It’s 200 years since Anne Bronte was born, she was the youngest of the Bronte sisters and wrote two novels, Agnes Grey and The Tenant of Wildfell Hall before her untimely death aged 29. Until recently her literary work has been overshadowed by that of Charlotte and Emily, however The Tenant of Wildfell Hall is now seen as one of the first major feminist novels.
In the New Year there will be an exhibition in Scarborough, North Yorkshire, which is where Anne died. Each exhibitor was given an actual page from a vintage copy of The Tenant of Wildfell Hall and had to produce a piece of work, of any medium, inspired by that page and the same size as the page!
I’ve just finished my piece!
I got page 215, it didn’t start off very inspiring as it was mainly about a disagreement in a drawing room. I was getting a little concerned as to what I could do! I finally read to the last paragraph on the page and found my inspiration…
I saw him pacing down the park, in the comfortless gloom of the damp, cloudy twilight
I sketched a basic picture of parkland with hills behind, my original plan was to frame the picture like a window, but that soon went out the window as too fiddly! I pulled out my batiks, thinking I could use them as a base, but before I made much of a plan I pulled out my box of textiles, looking for organza and the like to layer the design.
In the bottom of the box I saw some tweed and suddenly had a bit of a light bulb moment! The colours were perfect for the twilight scene I wanted to create and as Yorkshire was the centre of the woolen industry for many years it seemed apt to use it for this piece. Anne would have been very familiar with wool and tweed cloths.
I laid the tweeds in place and blanket-stitched them together, cutting away the excess behind. I trimmed it to size, I was a bit worried it might fray as I was working on it but it didn’t at all.
With the background in place I ‘just’ had to embroider it, it took me ages to pick threads and stitches. I started with the tree using a chenille thread. I found if I couched it it looked a bit like leaves, it gives quite a nice texture.
I embroidered the hills with overlapping feather stitch and a curving chain stitch. I was particularly pleased with the strip in the middle, I found some quite springy thread, a bit like a very fine ric-rac, in green/purple/grey, I positioned one length, letting it curve as it wanted, tacking it down with fly-stitch in a variegated DMC thread, once I’d secured that strip I folded the thread back over the strip and made a second row overlapping the first, and then a third row, going over one final time with a thicker fly stitch. I think it looks really effective.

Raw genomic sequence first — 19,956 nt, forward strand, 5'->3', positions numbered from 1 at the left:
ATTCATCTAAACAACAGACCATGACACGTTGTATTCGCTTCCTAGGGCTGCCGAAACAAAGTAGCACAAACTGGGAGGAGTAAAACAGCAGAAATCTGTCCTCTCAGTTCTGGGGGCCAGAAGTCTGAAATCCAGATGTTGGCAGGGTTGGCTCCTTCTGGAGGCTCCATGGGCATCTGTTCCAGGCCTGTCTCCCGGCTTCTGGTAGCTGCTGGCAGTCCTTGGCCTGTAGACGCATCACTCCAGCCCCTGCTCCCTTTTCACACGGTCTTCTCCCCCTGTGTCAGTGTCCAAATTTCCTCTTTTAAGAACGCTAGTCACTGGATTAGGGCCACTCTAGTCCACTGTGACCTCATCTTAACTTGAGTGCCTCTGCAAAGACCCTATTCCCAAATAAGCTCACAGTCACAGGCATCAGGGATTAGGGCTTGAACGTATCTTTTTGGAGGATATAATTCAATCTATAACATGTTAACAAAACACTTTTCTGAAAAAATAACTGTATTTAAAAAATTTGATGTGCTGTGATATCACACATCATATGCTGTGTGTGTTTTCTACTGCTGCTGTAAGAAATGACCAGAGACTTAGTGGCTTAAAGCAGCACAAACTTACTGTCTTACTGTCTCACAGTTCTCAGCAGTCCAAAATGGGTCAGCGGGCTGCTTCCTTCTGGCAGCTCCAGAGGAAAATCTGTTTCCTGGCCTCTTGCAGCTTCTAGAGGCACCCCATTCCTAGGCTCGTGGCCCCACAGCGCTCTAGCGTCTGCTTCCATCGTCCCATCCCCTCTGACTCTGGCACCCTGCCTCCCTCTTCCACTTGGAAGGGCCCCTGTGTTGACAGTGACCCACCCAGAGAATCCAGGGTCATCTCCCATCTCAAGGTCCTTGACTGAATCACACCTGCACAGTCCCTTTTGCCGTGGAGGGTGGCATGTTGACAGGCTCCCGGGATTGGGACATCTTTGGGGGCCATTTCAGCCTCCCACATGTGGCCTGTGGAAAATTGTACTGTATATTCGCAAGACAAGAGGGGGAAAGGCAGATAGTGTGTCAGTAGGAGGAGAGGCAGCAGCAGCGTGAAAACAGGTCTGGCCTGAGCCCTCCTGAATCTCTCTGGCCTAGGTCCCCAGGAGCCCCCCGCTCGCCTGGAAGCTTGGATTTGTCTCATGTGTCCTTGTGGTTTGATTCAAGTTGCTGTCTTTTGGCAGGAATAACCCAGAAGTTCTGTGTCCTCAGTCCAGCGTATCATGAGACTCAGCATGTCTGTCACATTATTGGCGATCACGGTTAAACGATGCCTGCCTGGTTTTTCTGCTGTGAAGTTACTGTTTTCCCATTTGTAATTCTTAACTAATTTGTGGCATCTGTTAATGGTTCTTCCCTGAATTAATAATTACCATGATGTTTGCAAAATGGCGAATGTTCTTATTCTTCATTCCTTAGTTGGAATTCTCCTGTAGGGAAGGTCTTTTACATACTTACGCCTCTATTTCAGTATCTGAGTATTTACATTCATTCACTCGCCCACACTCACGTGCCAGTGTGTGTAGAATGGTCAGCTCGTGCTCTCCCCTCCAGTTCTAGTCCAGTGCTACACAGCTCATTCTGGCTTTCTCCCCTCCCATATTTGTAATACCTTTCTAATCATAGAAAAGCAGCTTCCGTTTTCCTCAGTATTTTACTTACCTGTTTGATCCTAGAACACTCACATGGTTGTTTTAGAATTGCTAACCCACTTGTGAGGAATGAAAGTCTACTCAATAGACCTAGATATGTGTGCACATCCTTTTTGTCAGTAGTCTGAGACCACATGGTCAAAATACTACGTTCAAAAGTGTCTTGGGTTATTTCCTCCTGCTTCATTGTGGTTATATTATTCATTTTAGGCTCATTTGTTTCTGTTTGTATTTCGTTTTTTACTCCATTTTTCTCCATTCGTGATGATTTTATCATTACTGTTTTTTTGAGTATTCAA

Another area I’m please with is the grass of the parkland. I wanted to indicate a path, but I didn’t want a dominating line. I decided to have a mown path through the grass. I used straight stitches in three shades of green and various sizes to show the grass, getting lighter and smaller in the distance. I left the path plain. I used a variegated thread to do some french knots, the ones at the front have three wraps with two threads, they reduce down until the ones in the distance have just one thread and one wrap.
For the cloudy sky I used a circle of organza for the hazy moon and stitched two rows of feather stitch to show clouds.
One of the most difficult things with this kind of embroidery is knowing when to stop! I was thinking of adding beads and all sorts, but I decided it had enough with the embroidery.
My next job was to decide how to mount it. I found a muted quilting cotton which worked well as a background. My original thought was to embroider the words from the book, but I couldn’t reduce it enough to fit it in with the room available. In the end I embroidered the name of the book and added my page number to the top.
I blanket-stitched round both pieces and bondawebbed the embroidery to the backing. It was finished!
I’m really pleased with how it’s come out, I’ll put it in the post tomorrow and look forward to seeing the exhibition in the New Year.
The exhibition is going to be at Woodend in Scarborough in January, dates to be confirmed. Lindsey, the organiser, is also trying to publish a book of all the entries, the mock-up looks beautiful! She’s funding it with Kickstart, this is a bit like crowd-funding. She needs people to pledge to buy a book, or a print, or a couple of postcards in order to be able to go ahead. If anyone is interested please follow the link to the Kick-starter page.